Category Archives: Articles

Weekend Update: 5/29/2021

Welcome to the Cannibal Halfling Weekend Update! Start your weekend with a chunk of RPG news from the past week. We have the week’s top sellers, industry news stories, and discussions from elsewhere online.

DriveThruRPG Top Sellers for 5/29/2021

  1. Five Parsecs from Home
  2. WFRP: The Horned Rat
  3. Galder’s Gazetteer
  4. Children of the Blood
  5. Dune: Adventures in the Imperium

Top News Stories

Risus is for Sale: S. John Ross is seeking offers for the entirety of Risus, the “Anything RPG” which has served as a delightful entry in the annals of rules-light gaming for many people, including myself. Ross includes a number of buyer-friendly stipulations in the sale, including permission to use the references to works he’s not selling that are made in Risus materials in perpetuity, and up to a year of forwarding service on the Risus website to give the buyer time to establish their own webspace. There is a small catch, in that the purchase will include accepting existing liabilities from a successfully funded Kickstarter that has only been partially delivered. Even so, if you’re looking for a rules-light platform to launch your gaming company dreams, it might be time to crack your piggy bank open.

Discussion of the Week

Unloved Games: A discussion on r/RPG centers around two pages worth of Unloved Games that are actually off the radar. As the Reddit discussion illuminates, people are too used to “unloved” suggestions that are altogether too popular for the title.

Have any RPG news leads or scoops? Get in touch! You can reach us at cannibalhalflinggaming@gmail.com, or through Twitter via @HungryHalfling.

What Does The Game Bring To The Table?

Over the last week or so there appeared the most recent incarnation of a frequent discourse, one about the quality of games correlating with their likelihood of success. Now, that’s bluntly and hilariously untrue, which is clear to anyone who has ever enjoyed a niche of anything in their life. In tabletop RPGs, though, it appears, from certain lenses, to even be anti-true. Games which make choices actively hostile to such simple traits as being able to play them still become sales successes, often becoming more successful than the indie games which old guard designers seem to snark at between requests for employment. Ultimately that’s not because TTRPG purchasers are irrational (I mean, they are, but not for the reasons we’re talking about here), but rather because they’re buying games for different reasons.

Continue reading What Does The Game Bring To The Table?

Weekend Update: 5/22/2021

Welcome to the Cannibal Halfling Weekend Update! Start your weekend with a chunk of RPG news from the past week. We have the week’s top sellers, industry news stories, and discussions from elsewhere online.

DriveThruRPG Top Sellers for 5/22/2021

  1. Children of the Blood
  2. Galder’s Gazetteer
  3. Dune: Adventures in the Imperium
  4. Worlds Without Number
  5. Stars Without Number: Revised

Top News Stories

D&D had its best year ever: Wizards of the Coast has reflected on D&D’s 2020 performance, calling it the ‘best year ever’ for the brand. D&D sales grew 33% year-over-year, for the seventh consecutive year of growth. In addition to being impressive performance for any entertainment brand, 2020 in particular illustrates the strength of D&D (and to a lesser extent the hobby) in the face of the complications brought about by COVID-19.

Discussion of the Week

Twitter Main Character the First: Game Designers Age Out: Two designers best known for work they had done in the 1990s made, according to our crack analyst team, “really dumb” statements. Fortunately, they can be safely ignored, along with anything they post.

Twitter Main Character the Second: The Critical Role Brigade: Quote-tweeting someone exposes them to all of your followers. Now for me, with not even 200 followers on my main, that doesn’t matter, but when you have 170,000 followers and your most popular work is known for toxic fans? Don’t do that. Critical Role shouldn’t be considered above reproach anyway, but when those who have gained influence use that influence poorly, it doesn’t reflect well on the brand.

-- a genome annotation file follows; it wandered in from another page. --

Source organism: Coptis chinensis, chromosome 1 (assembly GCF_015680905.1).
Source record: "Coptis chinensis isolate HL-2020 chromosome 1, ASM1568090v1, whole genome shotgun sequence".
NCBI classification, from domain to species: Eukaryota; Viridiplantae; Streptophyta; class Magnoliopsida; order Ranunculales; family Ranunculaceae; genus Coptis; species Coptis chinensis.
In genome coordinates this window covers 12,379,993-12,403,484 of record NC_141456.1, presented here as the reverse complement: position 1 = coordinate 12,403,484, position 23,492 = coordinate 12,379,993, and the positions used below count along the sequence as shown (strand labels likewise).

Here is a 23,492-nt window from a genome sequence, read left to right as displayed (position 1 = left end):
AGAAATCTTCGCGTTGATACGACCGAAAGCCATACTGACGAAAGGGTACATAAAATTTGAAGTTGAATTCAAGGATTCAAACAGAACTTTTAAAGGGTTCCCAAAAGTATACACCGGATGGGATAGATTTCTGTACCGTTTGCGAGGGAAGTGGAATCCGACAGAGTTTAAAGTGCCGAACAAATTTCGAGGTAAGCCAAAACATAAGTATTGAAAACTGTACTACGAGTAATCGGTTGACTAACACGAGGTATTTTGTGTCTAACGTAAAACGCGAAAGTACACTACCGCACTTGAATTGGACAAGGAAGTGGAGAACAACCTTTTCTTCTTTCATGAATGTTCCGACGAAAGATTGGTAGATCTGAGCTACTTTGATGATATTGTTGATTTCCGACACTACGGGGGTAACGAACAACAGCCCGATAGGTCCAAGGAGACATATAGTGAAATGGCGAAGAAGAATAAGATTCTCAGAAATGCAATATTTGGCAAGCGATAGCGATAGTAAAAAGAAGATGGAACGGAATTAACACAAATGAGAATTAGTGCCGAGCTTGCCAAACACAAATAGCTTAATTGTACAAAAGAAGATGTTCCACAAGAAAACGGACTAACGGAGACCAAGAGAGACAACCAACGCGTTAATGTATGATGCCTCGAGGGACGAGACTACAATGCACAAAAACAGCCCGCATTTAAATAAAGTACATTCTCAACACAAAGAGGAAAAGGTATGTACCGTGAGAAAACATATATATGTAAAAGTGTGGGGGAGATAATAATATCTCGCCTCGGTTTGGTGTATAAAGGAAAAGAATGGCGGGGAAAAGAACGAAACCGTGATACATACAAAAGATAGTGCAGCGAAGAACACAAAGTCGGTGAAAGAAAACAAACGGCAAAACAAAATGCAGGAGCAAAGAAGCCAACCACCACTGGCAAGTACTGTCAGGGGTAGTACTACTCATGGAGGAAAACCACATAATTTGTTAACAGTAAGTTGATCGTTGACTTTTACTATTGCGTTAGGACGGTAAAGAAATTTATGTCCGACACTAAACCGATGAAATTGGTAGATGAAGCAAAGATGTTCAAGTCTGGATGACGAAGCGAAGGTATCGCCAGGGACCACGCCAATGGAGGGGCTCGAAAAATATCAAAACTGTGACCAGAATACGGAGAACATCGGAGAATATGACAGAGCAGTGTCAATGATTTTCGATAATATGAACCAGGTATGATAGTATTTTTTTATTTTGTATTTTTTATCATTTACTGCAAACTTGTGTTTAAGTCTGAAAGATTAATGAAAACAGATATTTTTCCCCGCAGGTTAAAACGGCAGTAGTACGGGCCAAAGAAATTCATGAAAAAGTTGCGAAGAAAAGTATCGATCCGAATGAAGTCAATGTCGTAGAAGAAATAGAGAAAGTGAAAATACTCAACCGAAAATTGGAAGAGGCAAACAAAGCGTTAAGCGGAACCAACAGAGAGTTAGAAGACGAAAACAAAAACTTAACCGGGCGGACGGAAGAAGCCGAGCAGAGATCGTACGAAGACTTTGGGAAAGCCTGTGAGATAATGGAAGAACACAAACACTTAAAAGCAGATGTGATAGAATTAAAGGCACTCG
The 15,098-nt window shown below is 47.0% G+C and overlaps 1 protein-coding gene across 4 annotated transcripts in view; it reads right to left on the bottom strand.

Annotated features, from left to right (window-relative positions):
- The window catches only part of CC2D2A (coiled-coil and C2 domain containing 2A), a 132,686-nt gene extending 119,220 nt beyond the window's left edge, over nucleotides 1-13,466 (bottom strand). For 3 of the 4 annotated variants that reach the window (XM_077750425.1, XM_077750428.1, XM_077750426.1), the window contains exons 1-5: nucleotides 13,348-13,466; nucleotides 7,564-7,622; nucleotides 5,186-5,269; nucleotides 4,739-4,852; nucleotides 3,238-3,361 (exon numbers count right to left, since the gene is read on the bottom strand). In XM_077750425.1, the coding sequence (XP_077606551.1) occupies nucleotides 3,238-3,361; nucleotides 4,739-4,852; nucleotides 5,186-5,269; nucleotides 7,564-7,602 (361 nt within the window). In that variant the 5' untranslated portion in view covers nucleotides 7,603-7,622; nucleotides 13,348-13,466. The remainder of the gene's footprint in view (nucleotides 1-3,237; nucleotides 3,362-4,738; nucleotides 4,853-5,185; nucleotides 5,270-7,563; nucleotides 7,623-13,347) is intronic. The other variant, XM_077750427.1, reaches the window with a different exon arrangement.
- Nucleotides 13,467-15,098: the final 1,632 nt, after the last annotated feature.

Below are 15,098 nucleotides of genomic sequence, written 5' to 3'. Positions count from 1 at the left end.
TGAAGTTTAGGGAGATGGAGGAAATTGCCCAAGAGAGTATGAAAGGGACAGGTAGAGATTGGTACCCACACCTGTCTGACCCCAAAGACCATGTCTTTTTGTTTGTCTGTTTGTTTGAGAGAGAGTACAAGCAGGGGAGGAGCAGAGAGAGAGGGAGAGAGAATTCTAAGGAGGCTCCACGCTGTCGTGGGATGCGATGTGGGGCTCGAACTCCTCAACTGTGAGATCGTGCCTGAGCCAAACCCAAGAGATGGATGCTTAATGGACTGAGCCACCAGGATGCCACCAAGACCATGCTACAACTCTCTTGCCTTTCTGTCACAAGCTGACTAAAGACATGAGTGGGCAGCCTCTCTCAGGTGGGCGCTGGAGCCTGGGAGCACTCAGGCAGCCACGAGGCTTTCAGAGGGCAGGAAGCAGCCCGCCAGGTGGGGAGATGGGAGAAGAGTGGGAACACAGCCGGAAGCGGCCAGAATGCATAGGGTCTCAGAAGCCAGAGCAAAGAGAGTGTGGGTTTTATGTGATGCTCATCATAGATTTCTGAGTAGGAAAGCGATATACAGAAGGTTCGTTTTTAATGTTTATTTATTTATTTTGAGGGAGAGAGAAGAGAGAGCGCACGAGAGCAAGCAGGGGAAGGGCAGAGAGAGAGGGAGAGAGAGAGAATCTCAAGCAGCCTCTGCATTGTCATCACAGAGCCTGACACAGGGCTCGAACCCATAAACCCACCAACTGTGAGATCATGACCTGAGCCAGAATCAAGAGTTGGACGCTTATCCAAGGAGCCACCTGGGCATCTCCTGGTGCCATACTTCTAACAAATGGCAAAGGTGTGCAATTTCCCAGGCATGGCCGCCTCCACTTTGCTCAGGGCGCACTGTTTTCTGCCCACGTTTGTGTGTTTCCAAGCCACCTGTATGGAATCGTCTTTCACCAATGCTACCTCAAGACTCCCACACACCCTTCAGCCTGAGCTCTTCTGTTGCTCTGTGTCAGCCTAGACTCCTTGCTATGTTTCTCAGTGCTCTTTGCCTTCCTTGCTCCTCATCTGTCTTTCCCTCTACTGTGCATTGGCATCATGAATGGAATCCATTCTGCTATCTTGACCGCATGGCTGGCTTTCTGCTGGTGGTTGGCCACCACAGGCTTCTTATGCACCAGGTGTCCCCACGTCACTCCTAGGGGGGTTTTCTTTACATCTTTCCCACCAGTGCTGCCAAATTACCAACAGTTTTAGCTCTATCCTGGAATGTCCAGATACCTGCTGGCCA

Alcohol and Networking in the Games Industry: Another topic that came up on Twitter this week was the role of alcohol in networking. Having business meetings while drinking is de rigueur across many industries (I have some tales about the energy industry from my day job life) but it has negative consequences, including edging out non-drinkers or those not comfortable in bar-type settings, as well as creating a degree of permission for bad behavior. At least in the energy industry few ‘real’ meetings happen at a bar, game designers and freelancers may not be so lucky when their local con is the only opportunity to get an in-person meeting with companies they want to work for. Cons should work on having more sober networking options, but game industry types should also reflect on the “bar-con” practice and consider stepping away.

Have any RPG news leads or scoops? Get in touch! You can reach us at cannibalhalflinggaming@gmail.com, or through Twitter via @HungryHalfling.

Adventure Log: Cyberpunk Red: CabbageCorp Part 1

Fleeing the city in a vegetable truck? It’s going to be a weird night. Having two mercs shoot out the tires of the truck and drag the most obnoxious passenger into the trunk of a waiting car? Very weird night. Getting picked up by two bodybuilders in a box truck converted into a mobile clinic? Now you know you’ll be talking about this night for a good while.

As noted in our prologue, the misfit group of edgerunners known as CabbageCorp met coincidentally in the back of a truck while seeking new homes, new friends, and also maybe running for their lives. A somewhat hasty decision to accept a ride from Tyrone King and Doctor Kong would form the party in earnest; while they don’t need each other yet, they certainly can’t back out.

Continue reading Adventure Log: Cyberpunk Red: CabbageCorp Part 1

Everywhen Review

Generic RPGs are written for GMs. A game with a setting or a conceit can speak to anyone who sees it on the shelf or reads through its Kickstarter campaign, but a game with no setting has a tougher time marketing itself. Those of us who run games, though, see them for what they are: toolkits. A good generic RPG is the toolbox that lets you build a game, and every generic RPG is a different set of tools. GURPS is the five hundred pound box of every wrench and screwdriver imaginable. Cortex Prime is a massive array of dials and knobs, ready to be toggled for your campaign. Fate is a smart everyday carry pack, providing the fewest tools to cover the most situations. What about others? Where do other approaches fit in between these?

Everywhen is a genericized version of the popular swords and sorcery RPG Barbarians of Lemuria, and it would have escaped my notice had I not seen a well-known GURPShead on Reddit give it an unequivocal recommendation. Intrigued but skeptical, I checked it out. What I found was a game that hit the right medium crunch sweet spot but also had some design choices that made it easy for any GM, novice or experienced, to write exactly what they want with it.